Recycling appears nonexistent in Jordan, at least in the developed-country sense of the practice, save for at select locations. But unconventional recycling is alive and well, and it’s easy for residents to contribute to and even facilitate the process by separating trash before tossing it into dumpsters.
Here’s a guide, with all my gratitude to Jordanian environmental activist Amal Madanat and trash workers (for lack of a more dignified term) Salah, Adnan, Mahmoud, and Abu Ali for their input. They are among Jordan’s thousands of invisible recyclers, and a full explanation of their work can be found after the guide, which was written with input from Amal.
What to separate from ordinary trash:
- Metal, such as food cans
- Aluminum, including soft drink cans, foil and disposable BBQ trays
- Heavy plastic (HDPE & PS) like bottle caps, household bottles (shampoo, body wash, cleaning fluids, laundry detergents, etc), yogurt containers/bottles. Lighter plastic (PET) from water bottles will not be taken but Madanat recommends separating them anyway.
- Paper, including newspapers
- De facto donations, such as clean used clothes, textiles like towels, bed sheets, etc, or appliances, even if broken
- Bread *in a separate bag*
The cleaner the materials, the better.
Where to put your recycling:
- Put these materials into a separate bag that is lightly colored enough to be translucent (so, NOT the black trash bags). If you prefer, you can also separate by material, i.e. a bag for metal, a bag for plastic, etc.
- Hang this bag on the outside of a dumpster. Trash workers can then more easily spot it and identify the contents, and from the interviews I’ve done, they do appreciate when these materials are not mixed in with the rest of the trash.
What won’t get recycled:
- Light plastic (PET), such as disposable water bottles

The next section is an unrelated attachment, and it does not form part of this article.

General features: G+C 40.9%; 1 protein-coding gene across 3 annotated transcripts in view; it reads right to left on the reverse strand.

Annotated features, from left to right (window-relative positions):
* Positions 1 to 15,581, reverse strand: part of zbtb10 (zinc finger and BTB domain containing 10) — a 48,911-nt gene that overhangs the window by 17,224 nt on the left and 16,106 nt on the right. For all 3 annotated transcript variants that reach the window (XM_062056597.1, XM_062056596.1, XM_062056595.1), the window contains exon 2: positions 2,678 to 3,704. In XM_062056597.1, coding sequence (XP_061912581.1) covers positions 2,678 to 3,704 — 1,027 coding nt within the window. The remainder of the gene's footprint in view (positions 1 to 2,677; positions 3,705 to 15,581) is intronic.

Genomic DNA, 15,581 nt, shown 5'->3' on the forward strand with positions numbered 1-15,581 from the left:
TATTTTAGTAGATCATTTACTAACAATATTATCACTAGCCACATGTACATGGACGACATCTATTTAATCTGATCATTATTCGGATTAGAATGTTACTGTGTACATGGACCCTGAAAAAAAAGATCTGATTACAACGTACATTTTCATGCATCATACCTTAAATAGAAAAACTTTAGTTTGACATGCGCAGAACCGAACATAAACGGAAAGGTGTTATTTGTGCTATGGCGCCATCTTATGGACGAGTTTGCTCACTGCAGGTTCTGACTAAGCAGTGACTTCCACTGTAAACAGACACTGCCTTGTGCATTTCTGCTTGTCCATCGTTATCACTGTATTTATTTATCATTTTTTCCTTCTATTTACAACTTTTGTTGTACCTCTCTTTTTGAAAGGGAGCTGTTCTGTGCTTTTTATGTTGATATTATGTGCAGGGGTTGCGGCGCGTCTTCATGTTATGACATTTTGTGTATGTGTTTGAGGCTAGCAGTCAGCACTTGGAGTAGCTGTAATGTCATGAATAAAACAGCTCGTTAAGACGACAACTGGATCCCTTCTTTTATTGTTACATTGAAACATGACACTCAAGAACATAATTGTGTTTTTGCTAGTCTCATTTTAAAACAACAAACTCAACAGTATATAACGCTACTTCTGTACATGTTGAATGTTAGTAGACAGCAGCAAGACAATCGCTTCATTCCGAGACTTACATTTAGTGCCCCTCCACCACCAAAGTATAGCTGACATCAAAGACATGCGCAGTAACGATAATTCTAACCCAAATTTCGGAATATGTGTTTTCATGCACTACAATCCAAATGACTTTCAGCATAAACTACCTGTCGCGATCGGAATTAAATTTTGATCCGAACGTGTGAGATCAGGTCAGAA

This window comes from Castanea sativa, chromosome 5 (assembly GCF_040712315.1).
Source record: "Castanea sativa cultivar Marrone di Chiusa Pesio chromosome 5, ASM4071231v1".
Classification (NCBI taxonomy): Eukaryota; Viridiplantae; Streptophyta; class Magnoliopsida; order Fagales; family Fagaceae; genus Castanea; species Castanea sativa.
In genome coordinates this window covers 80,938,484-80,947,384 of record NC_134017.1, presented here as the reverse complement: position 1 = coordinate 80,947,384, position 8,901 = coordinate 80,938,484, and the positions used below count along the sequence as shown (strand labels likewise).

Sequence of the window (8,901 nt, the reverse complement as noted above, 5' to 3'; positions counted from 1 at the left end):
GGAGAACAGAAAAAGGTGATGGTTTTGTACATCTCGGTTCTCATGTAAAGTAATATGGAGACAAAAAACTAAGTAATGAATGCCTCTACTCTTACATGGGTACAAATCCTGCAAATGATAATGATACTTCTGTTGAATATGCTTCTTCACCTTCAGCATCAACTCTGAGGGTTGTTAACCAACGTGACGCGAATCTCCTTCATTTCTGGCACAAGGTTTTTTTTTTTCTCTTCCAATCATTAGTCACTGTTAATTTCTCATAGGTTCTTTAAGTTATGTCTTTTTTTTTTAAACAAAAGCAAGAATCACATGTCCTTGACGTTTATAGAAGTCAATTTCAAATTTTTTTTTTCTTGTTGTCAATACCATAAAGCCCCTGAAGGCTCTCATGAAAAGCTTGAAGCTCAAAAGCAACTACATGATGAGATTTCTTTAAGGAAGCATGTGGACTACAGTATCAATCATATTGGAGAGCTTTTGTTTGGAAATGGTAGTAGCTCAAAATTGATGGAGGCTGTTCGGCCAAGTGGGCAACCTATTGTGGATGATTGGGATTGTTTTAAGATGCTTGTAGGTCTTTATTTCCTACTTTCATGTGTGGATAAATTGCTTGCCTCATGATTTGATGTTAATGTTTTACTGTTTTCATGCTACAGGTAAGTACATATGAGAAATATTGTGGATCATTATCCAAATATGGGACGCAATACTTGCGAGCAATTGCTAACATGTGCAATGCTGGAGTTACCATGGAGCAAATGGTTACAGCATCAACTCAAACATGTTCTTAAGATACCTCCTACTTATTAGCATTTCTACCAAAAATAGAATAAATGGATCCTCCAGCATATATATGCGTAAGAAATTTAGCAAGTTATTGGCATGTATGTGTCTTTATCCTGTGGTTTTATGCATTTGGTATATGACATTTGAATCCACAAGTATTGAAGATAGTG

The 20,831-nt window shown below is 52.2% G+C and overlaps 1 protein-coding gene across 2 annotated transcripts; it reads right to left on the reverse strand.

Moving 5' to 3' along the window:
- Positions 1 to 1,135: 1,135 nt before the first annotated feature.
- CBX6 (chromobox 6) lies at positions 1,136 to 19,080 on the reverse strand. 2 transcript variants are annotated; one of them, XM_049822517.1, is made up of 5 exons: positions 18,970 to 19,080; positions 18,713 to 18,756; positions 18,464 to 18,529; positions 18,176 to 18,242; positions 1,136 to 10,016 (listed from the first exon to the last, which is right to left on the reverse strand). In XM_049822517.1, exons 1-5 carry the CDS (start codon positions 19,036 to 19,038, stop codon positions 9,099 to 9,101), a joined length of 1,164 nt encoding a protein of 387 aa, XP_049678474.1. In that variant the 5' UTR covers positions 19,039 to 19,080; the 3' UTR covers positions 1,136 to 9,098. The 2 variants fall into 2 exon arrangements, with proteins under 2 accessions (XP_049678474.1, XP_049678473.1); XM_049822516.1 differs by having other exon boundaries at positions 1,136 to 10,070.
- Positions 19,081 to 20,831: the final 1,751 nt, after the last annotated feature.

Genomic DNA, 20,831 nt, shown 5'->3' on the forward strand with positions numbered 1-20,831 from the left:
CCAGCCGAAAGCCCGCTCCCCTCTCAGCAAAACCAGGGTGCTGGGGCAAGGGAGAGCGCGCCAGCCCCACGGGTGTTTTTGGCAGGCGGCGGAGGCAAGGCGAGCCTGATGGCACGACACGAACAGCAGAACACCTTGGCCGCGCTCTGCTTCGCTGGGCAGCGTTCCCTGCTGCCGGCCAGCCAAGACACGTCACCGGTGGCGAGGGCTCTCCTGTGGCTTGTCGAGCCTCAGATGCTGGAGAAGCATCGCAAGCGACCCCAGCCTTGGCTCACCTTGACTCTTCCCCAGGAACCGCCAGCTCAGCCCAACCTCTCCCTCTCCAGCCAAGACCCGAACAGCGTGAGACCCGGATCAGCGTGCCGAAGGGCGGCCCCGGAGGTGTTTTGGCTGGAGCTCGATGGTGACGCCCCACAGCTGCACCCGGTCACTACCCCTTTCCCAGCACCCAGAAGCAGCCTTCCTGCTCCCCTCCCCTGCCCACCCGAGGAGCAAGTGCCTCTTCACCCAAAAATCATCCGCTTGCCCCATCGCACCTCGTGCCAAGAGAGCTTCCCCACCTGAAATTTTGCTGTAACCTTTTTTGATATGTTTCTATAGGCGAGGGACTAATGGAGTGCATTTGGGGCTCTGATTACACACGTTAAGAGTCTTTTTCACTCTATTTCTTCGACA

These materials are are of little monetary value to trash workers. However, the recycling center at the Cozmo near 7th Circle will accept cardboard and PET plastic in addition to the usual paper and plastic. They also take wood scraps, printer/copier toner cartridges, batteries, old bread, and used cooking oil.
My experience with recycling via trash workers is limited to Amman, but this how-to likely applies in other Jordanian cities where people sort through trash and resell their finds.
To learn about the impact of the economic downturn on these trash workers, you can listen to this radio story by Karl Morand and me. Through interviews with trash workers, we learned that their work is grueling at best, dangerous at worst.
One man said he had been not only punctured by used needles but also bitten by a poisonous snake while searching through dumpsters. Trash workers resell the scrap materials they find to factories or middlemen, who pay a pittance for them. The only predictable aspect of the income is that it’s consistently low, usually around $10 dollars a day and up to $30 on a good a day.
For further reading on the topic of trash, recycling, and trash workers, check out:
- Environmental Activist Amal, Amal Madanat’s Facebook page
- What the Garbageman Knows, by Peter Hessler, The New Yorker, October 14, 2014
- Reduce, Reuse, Recycle: Informal Sector Recycling in Amman, Jordan, a paper by Ariel Royer